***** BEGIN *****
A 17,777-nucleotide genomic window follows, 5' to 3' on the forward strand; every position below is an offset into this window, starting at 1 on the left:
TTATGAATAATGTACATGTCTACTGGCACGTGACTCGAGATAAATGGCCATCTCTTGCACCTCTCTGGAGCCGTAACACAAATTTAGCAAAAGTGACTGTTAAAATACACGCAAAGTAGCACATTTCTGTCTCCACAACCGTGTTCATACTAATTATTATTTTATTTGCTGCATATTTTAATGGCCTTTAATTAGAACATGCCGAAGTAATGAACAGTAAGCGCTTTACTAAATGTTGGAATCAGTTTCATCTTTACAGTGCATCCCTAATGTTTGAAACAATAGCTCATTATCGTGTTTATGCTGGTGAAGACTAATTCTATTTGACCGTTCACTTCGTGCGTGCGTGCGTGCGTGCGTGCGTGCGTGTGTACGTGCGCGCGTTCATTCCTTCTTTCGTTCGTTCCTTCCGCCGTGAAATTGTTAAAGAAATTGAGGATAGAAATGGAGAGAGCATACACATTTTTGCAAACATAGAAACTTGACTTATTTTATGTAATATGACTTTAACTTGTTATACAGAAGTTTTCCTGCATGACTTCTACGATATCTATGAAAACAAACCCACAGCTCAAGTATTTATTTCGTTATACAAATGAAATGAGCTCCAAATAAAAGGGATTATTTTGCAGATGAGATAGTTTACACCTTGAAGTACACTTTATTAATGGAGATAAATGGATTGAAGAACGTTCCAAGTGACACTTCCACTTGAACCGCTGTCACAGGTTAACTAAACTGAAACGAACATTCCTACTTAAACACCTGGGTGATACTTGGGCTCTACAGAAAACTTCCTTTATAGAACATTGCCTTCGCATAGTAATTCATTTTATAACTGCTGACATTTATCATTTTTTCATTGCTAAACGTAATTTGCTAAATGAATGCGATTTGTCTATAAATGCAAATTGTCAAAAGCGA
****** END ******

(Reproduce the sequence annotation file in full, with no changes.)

A 17,777-nucleotide genomic window follows, 5' to 3' on the forward strand; every position below is an offset into this window, starting at 1 on the left:
TTATGAATAATGTACATGTCTACTGGCACGTGACTCGAGATAAATGGCCATCTCTTGCACCTCTCTGGAGCCGTAACACAAATTTAGCAAAAGTGACTGTTAAAATACACGCAAAGTAGCACATTTCTGTCTCCACAACCGTGTTCATACTAATTATTATTTTATTTGCTGCATATTTTAATGGCCTTTAATTAGAACATGCCGAAGTAATGAACAGTAAGCGCTTTACTAAATGTTGGAATCAGTTTCATCTTTACAGTGCATCCCTAATGTTTGAAACAATAGCTCATTATCGTGTTTATGCTGGTGAAGACTAATTCTATTTGACCGTTCACTTCGTGCGTGCGTGCGTGCGTGCGTGCGTGCGTGTGTACGTGCGCGCGTTCATTCCTTCTTTCGTTCGTTCCTTCCGCCGTGAAATTGTTAAAGAAATTGAGGATAGAAATGGAGAGAGCATACACATTTTTGCAAACATAGAAACTTGACTTATTTTATGTAATATGACTTTAACTTGTTATACAGAAGTTTTCCTGCATGACTTCTACGATATCTATGAAAACAAACCCACAGCTCAAGTATTTATTTCGTTATACAAATGAAATGAGCTCCAAATAAAAGGGATTATTTTGCAGATGAGATAGTTTACACCTTGAAGTACACTTTATTAATGGAGATAAATGGATTGAAGAACGTTCCAAGTGACACTTCCACTTGAACCGCTGTCACAGGTTAACTAAACTGAAACGAACATTCCTACTTAAACACCTGGGTGATACTTGGGCTCTACAGAAAACTTCCTTTATAGAACATTGCCTTCGCATAGTAATTCATTTTATAACTGCTGACATTTATCATTTTTTCATTGCTAAACGTAATTTGCTAAATGAATGCGATTTGTCTATAAATGCAAATTGTCAAAAGCGA